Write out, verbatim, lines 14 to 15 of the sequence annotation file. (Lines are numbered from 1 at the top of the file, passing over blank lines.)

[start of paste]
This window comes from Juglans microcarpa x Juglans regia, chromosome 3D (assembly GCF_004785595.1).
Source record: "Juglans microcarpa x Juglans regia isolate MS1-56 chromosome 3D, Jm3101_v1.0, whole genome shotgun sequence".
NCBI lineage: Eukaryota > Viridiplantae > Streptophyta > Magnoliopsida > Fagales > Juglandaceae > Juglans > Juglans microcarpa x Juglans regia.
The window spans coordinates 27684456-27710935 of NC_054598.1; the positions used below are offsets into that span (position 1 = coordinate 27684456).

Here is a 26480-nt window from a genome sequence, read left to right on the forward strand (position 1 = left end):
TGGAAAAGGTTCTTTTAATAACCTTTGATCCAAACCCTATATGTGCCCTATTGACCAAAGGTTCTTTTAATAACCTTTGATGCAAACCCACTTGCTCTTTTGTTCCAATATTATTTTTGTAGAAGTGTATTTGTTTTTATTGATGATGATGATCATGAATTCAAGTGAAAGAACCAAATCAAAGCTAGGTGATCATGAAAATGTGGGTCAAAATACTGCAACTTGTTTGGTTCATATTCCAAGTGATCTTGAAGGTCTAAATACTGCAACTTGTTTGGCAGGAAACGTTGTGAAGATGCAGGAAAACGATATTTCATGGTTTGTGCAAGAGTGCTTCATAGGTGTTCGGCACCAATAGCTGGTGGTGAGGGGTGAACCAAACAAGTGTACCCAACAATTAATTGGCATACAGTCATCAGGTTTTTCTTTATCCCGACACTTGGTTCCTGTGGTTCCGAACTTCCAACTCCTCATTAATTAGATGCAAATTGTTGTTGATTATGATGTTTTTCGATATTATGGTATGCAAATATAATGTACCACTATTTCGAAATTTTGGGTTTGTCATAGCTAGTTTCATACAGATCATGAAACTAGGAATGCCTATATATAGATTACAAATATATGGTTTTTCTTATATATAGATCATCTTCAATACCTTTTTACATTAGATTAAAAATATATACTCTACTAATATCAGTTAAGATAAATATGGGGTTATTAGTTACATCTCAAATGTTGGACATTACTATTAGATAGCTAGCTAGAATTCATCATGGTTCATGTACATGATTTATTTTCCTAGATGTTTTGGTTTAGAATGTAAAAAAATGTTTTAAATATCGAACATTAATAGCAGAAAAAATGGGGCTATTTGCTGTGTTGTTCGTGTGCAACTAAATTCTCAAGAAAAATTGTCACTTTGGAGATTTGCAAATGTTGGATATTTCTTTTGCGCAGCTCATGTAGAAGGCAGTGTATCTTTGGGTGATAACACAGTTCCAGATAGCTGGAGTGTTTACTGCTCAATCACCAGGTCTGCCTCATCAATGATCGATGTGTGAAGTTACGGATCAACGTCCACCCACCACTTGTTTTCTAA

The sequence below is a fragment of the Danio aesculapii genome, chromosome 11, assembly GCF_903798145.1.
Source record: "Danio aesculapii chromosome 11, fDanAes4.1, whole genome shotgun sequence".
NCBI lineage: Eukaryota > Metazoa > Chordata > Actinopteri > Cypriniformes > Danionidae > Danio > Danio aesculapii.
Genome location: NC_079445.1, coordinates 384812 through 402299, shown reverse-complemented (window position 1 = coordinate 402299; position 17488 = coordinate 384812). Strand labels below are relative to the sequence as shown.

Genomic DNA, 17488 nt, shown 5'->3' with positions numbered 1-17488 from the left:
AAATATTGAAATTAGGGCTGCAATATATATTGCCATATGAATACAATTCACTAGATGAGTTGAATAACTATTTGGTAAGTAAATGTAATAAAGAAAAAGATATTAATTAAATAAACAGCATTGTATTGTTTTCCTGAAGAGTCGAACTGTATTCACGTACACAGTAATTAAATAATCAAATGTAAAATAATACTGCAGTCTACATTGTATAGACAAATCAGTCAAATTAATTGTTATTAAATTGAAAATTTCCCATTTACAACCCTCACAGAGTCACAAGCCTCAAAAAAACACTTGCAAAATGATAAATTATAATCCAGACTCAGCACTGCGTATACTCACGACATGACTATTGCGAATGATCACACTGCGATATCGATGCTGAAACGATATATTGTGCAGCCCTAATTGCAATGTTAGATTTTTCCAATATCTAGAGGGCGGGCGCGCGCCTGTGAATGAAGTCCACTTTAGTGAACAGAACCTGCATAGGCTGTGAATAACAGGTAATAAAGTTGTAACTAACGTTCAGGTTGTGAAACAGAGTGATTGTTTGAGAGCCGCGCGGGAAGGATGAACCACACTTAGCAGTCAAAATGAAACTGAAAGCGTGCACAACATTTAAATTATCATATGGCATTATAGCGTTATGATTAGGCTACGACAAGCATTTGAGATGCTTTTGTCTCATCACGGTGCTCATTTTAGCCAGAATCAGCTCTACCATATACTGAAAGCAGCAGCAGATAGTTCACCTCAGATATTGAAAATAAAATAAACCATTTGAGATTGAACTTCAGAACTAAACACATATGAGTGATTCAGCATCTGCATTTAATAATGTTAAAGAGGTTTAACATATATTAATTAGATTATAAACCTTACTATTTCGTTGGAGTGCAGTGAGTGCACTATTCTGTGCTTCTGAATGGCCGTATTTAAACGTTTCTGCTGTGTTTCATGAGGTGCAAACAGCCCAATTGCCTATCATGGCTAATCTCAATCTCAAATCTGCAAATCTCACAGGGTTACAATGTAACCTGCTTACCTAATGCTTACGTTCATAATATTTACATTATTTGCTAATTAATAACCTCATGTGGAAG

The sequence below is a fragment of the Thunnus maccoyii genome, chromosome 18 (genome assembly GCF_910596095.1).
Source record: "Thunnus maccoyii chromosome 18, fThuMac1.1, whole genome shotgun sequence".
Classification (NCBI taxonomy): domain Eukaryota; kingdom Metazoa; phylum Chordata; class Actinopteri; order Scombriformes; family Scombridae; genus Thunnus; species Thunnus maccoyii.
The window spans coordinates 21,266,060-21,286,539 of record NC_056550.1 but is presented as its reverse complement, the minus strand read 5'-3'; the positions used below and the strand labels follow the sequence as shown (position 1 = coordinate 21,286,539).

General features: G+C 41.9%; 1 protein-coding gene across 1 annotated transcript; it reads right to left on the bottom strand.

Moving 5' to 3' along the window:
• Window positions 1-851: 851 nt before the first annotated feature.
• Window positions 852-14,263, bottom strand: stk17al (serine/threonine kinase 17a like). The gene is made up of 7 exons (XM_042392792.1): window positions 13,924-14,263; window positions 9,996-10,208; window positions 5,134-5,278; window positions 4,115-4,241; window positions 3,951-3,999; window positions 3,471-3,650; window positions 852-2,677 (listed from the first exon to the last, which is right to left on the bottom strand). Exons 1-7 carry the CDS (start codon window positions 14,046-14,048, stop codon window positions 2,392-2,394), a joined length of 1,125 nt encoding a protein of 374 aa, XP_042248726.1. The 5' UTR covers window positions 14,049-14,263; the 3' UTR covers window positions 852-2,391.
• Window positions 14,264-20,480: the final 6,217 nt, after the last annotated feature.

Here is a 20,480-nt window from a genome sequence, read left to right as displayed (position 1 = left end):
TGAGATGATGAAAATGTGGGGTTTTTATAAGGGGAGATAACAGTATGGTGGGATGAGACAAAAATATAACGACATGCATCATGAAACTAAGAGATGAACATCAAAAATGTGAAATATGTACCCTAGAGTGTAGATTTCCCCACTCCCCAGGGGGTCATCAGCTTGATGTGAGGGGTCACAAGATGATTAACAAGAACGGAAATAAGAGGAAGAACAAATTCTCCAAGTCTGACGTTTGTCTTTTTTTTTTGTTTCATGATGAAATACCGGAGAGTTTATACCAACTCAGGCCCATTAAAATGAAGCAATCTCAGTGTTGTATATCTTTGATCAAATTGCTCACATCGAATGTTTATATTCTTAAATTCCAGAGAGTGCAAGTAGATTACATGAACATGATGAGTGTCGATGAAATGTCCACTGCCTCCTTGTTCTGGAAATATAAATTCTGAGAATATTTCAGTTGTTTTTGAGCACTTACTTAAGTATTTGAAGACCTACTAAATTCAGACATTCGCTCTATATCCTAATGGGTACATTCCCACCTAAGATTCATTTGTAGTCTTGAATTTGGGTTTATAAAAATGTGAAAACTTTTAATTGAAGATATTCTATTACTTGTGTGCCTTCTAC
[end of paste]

Source record: "Thunnus maccoyii chromosome 18, fThuMac1.1, whole genome shotgun sequence".
Classification (NCBI taxonomy): domain Eukaryota; kingdom Metazoa; phylum Chordata; class Actinopteri; order Scombriformes; family Scombridae; genus Thunnus; species Thunnus maccoyii.